062: “Tudor Tennis: A Miscellany” by Roger Morgan; 1st tall 4to de luxe edition of 2001 in red leatherette boards with 175 pages, all page edges gilt. This is one of 50 numbered copies, signed by the author. This is a splendid study of Tennis in Tudor times, which also deals with images of the game, many of the London courts, as well as tennis-play in France and Italy. It is profusely illustrated with early maps and engravings. £200/US$400
RECENTLY PUBLISHED TITLES ON REAL TENNIS
063: “Chase Down Under (A): a history of royal tennis in Australia” by Michael P. Garnett; 1st edition of 1999 in hardboards externally decorated with 502 pages. This is one of Garnett’s earlier books but a few copies still remain unsold. It tells in considerable detail the story of the establishment and subsequent development of Royal Tennis in Australia from the earliest mention in 1875 when Samuel Smith Travers bought a plot of land in Hobart and built his tennis court. The book then recounts how the game gradually expanded to Melbourne and Ballarat. He also discusses books, antiques, rackets etc. and the other courts and clubs of the world. It is superbly illustrated with photographs and engravings. £50/US$100
064: “First Beautiful Game (The): Stories of obsession in Real Tennis” by Roman Krznaric; 1st paperback edition of 2006 with 181 pages. This was always a slightly odd approach to Tennis, but the strange stories and historical anecdotes make this a very interesting read. £15/US$30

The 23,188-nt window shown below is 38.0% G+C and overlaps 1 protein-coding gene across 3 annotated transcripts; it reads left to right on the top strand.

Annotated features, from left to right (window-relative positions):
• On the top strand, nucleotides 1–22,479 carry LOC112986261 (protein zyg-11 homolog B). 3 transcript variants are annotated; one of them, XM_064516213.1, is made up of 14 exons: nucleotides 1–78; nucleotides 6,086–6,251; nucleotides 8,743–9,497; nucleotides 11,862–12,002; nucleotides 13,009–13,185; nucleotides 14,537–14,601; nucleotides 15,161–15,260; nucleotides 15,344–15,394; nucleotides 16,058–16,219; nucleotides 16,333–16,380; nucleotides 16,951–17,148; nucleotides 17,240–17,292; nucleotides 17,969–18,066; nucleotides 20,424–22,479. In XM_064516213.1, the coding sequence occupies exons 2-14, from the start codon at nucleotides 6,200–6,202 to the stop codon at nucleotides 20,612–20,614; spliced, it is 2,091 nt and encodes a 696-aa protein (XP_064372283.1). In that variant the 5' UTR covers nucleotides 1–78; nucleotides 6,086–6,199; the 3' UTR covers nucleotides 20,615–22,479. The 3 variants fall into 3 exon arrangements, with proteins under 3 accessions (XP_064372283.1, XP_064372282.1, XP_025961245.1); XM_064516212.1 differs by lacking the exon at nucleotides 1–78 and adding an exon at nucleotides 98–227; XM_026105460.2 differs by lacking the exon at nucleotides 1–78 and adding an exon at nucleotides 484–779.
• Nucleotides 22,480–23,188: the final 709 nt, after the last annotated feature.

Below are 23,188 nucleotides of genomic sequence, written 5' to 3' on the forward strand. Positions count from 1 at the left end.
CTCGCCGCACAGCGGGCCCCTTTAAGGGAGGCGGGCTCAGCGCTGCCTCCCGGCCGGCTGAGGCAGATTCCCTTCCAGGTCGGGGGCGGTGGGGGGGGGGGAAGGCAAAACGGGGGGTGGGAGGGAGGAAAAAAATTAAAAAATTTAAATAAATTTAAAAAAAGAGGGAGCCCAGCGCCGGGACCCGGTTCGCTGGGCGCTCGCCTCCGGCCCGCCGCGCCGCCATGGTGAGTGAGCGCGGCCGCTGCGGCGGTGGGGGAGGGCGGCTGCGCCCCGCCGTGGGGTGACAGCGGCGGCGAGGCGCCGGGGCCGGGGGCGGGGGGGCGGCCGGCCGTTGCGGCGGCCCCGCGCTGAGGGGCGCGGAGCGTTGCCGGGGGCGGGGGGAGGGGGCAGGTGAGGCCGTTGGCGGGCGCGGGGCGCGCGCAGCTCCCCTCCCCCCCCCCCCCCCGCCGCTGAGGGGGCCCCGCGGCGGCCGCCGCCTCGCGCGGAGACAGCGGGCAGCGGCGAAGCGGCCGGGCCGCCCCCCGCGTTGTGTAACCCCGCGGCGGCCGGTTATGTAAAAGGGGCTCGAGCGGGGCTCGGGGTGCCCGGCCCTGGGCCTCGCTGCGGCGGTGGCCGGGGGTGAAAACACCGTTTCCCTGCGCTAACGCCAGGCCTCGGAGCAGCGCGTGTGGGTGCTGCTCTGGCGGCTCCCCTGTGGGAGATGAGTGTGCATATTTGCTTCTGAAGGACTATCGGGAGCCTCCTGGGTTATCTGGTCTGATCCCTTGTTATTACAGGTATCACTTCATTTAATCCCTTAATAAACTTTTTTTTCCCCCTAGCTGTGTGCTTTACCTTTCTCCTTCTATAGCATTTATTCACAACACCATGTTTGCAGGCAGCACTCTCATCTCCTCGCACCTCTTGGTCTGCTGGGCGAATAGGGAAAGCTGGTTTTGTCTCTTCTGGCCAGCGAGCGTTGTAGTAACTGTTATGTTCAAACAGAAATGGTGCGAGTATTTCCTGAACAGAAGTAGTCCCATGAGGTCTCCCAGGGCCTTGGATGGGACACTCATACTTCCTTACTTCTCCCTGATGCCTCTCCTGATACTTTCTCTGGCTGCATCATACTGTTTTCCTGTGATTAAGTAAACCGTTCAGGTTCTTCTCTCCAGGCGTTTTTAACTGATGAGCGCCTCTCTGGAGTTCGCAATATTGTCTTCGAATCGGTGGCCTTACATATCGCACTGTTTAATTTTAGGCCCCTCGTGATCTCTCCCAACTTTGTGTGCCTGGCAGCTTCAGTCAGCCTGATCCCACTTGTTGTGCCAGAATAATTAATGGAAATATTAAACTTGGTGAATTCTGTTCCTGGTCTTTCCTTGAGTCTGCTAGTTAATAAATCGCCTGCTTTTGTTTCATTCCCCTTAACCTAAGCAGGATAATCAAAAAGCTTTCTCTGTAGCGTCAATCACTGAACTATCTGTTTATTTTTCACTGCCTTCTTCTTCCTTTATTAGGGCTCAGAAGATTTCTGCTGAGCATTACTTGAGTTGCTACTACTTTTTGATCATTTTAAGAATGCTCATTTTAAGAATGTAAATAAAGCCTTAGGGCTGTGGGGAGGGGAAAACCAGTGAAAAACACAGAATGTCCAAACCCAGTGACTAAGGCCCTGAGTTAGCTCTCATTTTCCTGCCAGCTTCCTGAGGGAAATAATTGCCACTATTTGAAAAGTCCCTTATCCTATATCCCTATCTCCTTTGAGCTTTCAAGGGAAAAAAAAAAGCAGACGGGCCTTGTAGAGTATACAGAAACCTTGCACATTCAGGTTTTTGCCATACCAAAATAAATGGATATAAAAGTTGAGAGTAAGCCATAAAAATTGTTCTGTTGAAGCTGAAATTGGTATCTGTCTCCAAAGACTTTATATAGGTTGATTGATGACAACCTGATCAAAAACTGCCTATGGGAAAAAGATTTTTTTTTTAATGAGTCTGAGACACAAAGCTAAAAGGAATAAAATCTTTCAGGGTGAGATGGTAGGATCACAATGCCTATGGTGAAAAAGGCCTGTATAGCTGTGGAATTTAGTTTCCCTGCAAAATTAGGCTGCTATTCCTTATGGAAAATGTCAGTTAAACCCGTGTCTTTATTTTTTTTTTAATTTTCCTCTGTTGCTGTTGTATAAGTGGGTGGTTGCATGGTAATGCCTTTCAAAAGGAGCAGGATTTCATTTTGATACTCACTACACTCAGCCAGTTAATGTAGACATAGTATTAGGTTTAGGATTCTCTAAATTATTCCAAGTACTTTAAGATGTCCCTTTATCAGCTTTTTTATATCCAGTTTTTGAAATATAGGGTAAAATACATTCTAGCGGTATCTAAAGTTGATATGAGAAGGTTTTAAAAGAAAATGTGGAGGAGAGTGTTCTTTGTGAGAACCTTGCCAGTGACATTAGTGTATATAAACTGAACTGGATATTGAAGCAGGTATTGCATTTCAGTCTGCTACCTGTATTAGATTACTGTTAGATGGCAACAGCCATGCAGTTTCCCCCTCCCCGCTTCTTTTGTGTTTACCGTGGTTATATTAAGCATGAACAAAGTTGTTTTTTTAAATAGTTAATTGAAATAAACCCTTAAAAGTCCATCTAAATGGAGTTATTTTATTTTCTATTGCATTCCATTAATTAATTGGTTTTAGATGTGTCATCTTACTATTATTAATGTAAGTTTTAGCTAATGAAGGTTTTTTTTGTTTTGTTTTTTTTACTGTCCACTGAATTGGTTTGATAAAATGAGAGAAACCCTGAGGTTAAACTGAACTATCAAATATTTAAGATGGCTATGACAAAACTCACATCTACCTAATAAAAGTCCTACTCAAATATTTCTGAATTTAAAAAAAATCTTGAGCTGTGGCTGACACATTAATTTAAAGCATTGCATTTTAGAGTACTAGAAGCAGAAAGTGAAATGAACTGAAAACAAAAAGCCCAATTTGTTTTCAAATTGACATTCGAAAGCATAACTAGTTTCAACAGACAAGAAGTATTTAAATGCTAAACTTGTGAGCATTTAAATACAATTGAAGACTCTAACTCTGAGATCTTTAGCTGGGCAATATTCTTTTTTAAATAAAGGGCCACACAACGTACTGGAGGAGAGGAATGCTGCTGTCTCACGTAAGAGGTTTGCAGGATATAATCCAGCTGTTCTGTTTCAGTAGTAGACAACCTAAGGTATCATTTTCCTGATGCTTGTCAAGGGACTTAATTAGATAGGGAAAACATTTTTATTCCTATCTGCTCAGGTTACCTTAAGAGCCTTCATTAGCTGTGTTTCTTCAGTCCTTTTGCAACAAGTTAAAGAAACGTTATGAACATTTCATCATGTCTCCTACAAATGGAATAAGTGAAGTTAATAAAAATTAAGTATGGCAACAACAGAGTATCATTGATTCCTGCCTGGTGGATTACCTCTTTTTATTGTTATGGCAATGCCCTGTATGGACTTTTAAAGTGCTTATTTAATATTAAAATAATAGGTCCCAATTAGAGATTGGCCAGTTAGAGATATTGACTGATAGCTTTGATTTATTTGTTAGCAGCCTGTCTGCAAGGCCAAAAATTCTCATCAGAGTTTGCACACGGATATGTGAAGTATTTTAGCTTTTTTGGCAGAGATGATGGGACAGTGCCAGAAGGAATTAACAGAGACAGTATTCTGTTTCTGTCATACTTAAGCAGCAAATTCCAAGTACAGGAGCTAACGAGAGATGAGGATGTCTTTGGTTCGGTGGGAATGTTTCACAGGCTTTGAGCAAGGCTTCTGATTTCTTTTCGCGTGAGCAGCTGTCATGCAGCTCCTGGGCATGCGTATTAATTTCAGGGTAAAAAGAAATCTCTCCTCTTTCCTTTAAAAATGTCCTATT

065: “Game Of Tennis (The): Its History and Its Description” by Chapus translated into English in 2006 by Richard Travers from the original French of 1862; in brown leatherette boards externally gilt decorated with 94 pages in an edition of 350 copies only. This is the major French book on paume of the 19th century, and its original editions can fetch as much as £8000. It describes the game in France, the courts where it is played, the major Paumiers etc, and is illustrated with photographic plates, which in the edition of 1862 are original plates tipped onto the pages. £75/US$150
066: “Jeu des Rois, Roi des Jeux: Le Jeu de Paume en France”; large format French paperback edition of 2001 with 181 pages. The catalogue describing and illustrating the many Jeu de Paume artefacts assembled to celebrate the refurbishment of the old court at Fontainebleau. £50/US$100
067: “Royal Tennis in Renaissance Italy” by Cees de Bondt; 1st edition of 2006 in large 8to format hardboards with 290 pages. This book went very well and rightly so. It is a labour of love for Cees who spent many days wandering in Italy examining library archives and other records which allowed him to produce this marvellous history of tennis and ball-play in Italy. It is superbly well illustrated with very many engravings, and photographs; and there is a huge quantity of text notes, appendices etc to make this book a must-have for all keen tennis historians. £75/US$150